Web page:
And recognized all the finishers starting with the top 10 males and females, and then going through the long distribution of the silver and bronze buckles.

Sophia and Brian:Overall I couldn't dream of a better day. I've ran just over 100 races so far, yet never done a negative split like this weekend. Something which really surprised me is that I didn't get any cramp. Probably because of the obligation to maintain weight and electrolyte in balance along the race. And I'd like to conclude by sharing my amazement at Gordy (Ainslegh), who not only ran this course 34 years ago, under 24 hours and without any assistance, but has run WS 24 times over 34 years, and again finished under 30 hours this year (29:30) at the age of 60. I'm even more impressed now that I know the entire course and ran it in one day. That's "pure endurance," Gordy!
Will be back for more "farther and faster" experiences!

Friday, June 22, 2007

Western States training camp: gearing up! Or down?

[Like my blog guru, Scott Dunlap, taught me: blogs are better and more readable with pictures. Unlike Scott and Chiphing though, I'm not yet carrying a camera in races. This training run was the perfect occasion to take it easy and caputure some of the wonderful views on the course, along with runners. I borrowed Agnès' great and compact Canon and took more than 80 pictures the first day. Before losing it at the end of the day in my epic way back to the base camp. At the time I started writing this report during the weekend, no news, I'm still hoping to hear back from the nice folks who drove me back, if I drop the camera in their car. Fortunately, the camera was found and I got it back the following week, so enjoy the views in my album for day 1. And for the second and third days, Robin's story and albums, Robin our Striders Club webmaster.]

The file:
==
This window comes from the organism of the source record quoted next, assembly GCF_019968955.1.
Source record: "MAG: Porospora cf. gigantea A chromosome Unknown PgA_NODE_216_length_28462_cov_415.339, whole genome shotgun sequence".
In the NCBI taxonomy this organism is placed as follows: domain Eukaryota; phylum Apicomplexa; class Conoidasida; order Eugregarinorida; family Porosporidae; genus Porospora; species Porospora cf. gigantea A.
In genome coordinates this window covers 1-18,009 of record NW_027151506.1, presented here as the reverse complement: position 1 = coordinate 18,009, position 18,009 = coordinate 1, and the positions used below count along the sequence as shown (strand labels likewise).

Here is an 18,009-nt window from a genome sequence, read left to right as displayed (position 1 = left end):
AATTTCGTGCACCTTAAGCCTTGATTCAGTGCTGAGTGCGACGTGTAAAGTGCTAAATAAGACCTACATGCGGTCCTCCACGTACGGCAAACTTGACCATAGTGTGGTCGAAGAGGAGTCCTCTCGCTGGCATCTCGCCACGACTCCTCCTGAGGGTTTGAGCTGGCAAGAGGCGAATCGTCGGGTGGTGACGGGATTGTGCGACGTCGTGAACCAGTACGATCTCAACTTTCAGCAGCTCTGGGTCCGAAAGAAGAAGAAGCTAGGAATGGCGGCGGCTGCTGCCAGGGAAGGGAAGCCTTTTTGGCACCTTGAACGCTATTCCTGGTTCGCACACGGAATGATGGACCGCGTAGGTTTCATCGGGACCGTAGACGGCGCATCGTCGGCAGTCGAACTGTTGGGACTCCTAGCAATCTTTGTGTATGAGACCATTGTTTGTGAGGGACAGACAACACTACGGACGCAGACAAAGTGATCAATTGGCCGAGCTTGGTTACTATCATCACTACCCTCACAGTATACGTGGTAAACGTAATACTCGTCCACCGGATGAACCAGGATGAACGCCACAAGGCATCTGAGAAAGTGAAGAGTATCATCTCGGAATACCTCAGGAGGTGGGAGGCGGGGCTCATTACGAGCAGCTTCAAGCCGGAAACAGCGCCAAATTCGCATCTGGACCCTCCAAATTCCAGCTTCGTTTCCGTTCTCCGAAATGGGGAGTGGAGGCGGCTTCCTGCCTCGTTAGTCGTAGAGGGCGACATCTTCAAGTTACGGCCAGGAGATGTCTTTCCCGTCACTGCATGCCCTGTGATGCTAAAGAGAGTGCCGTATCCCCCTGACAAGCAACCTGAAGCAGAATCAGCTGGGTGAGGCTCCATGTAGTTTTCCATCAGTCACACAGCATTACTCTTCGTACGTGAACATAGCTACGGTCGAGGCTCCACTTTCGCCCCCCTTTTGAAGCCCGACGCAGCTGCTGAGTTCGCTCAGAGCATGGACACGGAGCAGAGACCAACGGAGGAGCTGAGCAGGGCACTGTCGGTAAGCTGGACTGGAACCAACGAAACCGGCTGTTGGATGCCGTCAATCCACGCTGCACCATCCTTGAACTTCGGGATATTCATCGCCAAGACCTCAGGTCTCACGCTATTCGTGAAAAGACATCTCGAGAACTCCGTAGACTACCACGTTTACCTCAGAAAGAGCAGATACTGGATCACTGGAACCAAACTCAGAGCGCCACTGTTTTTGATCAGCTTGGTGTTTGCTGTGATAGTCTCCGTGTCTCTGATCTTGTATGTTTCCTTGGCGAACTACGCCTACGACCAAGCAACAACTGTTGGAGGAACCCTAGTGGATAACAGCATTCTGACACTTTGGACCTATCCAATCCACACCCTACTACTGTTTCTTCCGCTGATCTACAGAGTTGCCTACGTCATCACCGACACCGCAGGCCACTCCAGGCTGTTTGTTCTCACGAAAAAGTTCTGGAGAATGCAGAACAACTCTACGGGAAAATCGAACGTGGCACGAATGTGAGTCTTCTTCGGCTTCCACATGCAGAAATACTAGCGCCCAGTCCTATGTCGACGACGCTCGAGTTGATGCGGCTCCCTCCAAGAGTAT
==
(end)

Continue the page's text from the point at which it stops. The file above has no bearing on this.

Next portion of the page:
The training camp. I was expecting it to be the Western Sates fan retreat, a sort of ultra fest. It's not really like that. You meet with long time WSers', including the original (and original) Gordy Ainslegh, along with rookies like me. Some serious competitive runners along with passionate amateurs, who mostly enjoy being on the trails, sometimes struggling and concerned about cut-off times in ultras. But the format is quite open, so few attendees stay for the whole three days (runs, camping, breakfasts, dinners, clinics).

Friday - Getting there

The WS training camp is held every year during Memorial day weekend, Saturday through Monday. Unless you leave close by Auburn, the quite unknown "worldwide capital of endurance", that means bad traffic to get in on Friday evening. Thanks to my fellow Striders, in particular Penny, we arranged some nice carpooling plans. Andrew was my chauffeur. We stopped by Fresh Choice in Travis to allow me to stock-up. Lizzie, Penny and Andrew's elder daugther, was much more reasonable, she had no running plans over the week, more concerned with Spanish revisions before her finals next week.